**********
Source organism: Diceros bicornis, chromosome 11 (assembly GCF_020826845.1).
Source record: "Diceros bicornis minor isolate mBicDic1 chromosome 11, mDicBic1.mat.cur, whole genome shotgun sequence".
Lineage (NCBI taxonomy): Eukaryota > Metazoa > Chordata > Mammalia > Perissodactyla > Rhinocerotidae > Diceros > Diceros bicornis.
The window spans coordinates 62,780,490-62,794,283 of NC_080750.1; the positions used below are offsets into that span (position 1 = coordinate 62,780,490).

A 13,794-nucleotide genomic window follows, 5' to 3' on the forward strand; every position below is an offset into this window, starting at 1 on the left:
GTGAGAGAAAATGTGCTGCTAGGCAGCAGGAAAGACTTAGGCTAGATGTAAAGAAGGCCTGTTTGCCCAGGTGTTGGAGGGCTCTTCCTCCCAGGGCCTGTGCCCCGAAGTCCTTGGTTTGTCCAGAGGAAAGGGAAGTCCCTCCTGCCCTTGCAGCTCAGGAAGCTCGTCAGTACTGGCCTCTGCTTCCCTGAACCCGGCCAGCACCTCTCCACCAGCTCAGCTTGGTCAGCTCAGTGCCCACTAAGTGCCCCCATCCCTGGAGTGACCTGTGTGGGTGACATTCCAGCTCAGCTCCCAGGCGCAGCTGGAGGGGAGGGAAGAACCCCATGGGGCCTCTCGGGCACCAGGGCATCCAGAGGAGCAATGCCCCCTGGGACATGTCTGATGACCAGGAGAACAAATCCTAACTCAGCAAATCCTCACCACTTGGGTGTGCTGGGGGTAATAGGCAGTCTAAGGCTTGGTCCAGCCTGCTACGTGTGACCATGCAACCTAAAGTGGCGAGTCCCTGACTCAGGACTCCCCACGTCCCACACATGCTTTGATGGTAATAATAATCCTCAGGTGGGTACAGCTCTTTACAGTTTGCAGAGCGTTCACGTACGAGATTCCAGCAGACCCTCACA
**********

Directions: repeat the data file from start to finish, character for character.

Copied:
Source organism: Diceros bicornis, chromosome 11 (assembly GCF_020826845.1).
Source record: "Diceros bicornis minor isolate mBicDic1 chromosome 11, mDicBic1.mat.cur, whole genome shotgun sequence".
Lineage (NCBI taxonomy): Eukaryota > Metazoa > Chordata > Mammalia > Perissodactyla > Rhinocerotidae > Diceros > Diceros bicornis.
The window spans coordinates 62,780,490-62,794,283 of NC_080750.1; the positions used below are offsets into that span (position 1 = coordinate 62,780,490).

A 13,794-nucleotide genomic window follows, 5' to 3' on the forward strand; every position below is an offset into this window, starting at 1 on the left:
GTGAGAGAAAATGTGCTGCTAGGCAGCAGGAAAGACTTAGGCTAGATGTAAAGAAGGCCTGTTTGCCCAGGTGTTGGAGGGCTCTTCCTCCCAGGGCCTGTGCCCCGAAGTCCTTGGTTTGTCCAGAGGAAAGGGAAGTCCCTCCTGCCCTTGCAGCTCAGGAAGCTCGTCAGTACTGGCCTCTGCTTCCCTGAACCCGGCCAGCACCTCTCCACCAGCTCAGCTTGGTCAGCTCAGTGCCCACTAAGTGCCCCCATCCCTGGAGTGACCTGTGTGGGTGACATTCCAGCTCAGCTCCCAGGCGCAGCTGGAGGGGAGGGAAGAACCCCATGGGGCCTCTCGGGCACCAGGGCATCCAGAGGAGCAATGCCCCCTGGGACATGTCTGATGACCAGGAGAACAAATCCTAACTCAGCAAATCCTCACCACTTGGGTGTGCTGGGGGTAATAGGCAGTCTAAGGCTTGGTCCAGCCTGCTACGTGTGACCATGCAACCTAAAGTGGCGAGTCCCTGACTCAGGACTCCCCACGTCCCACACATGCTTTGATGGTAATAATAATCCTCAGGTGGGTACAGCTCTTTACAGTTTGCAGAGCGTTCACGTACGAGATTCCAGCAGACCCTCACA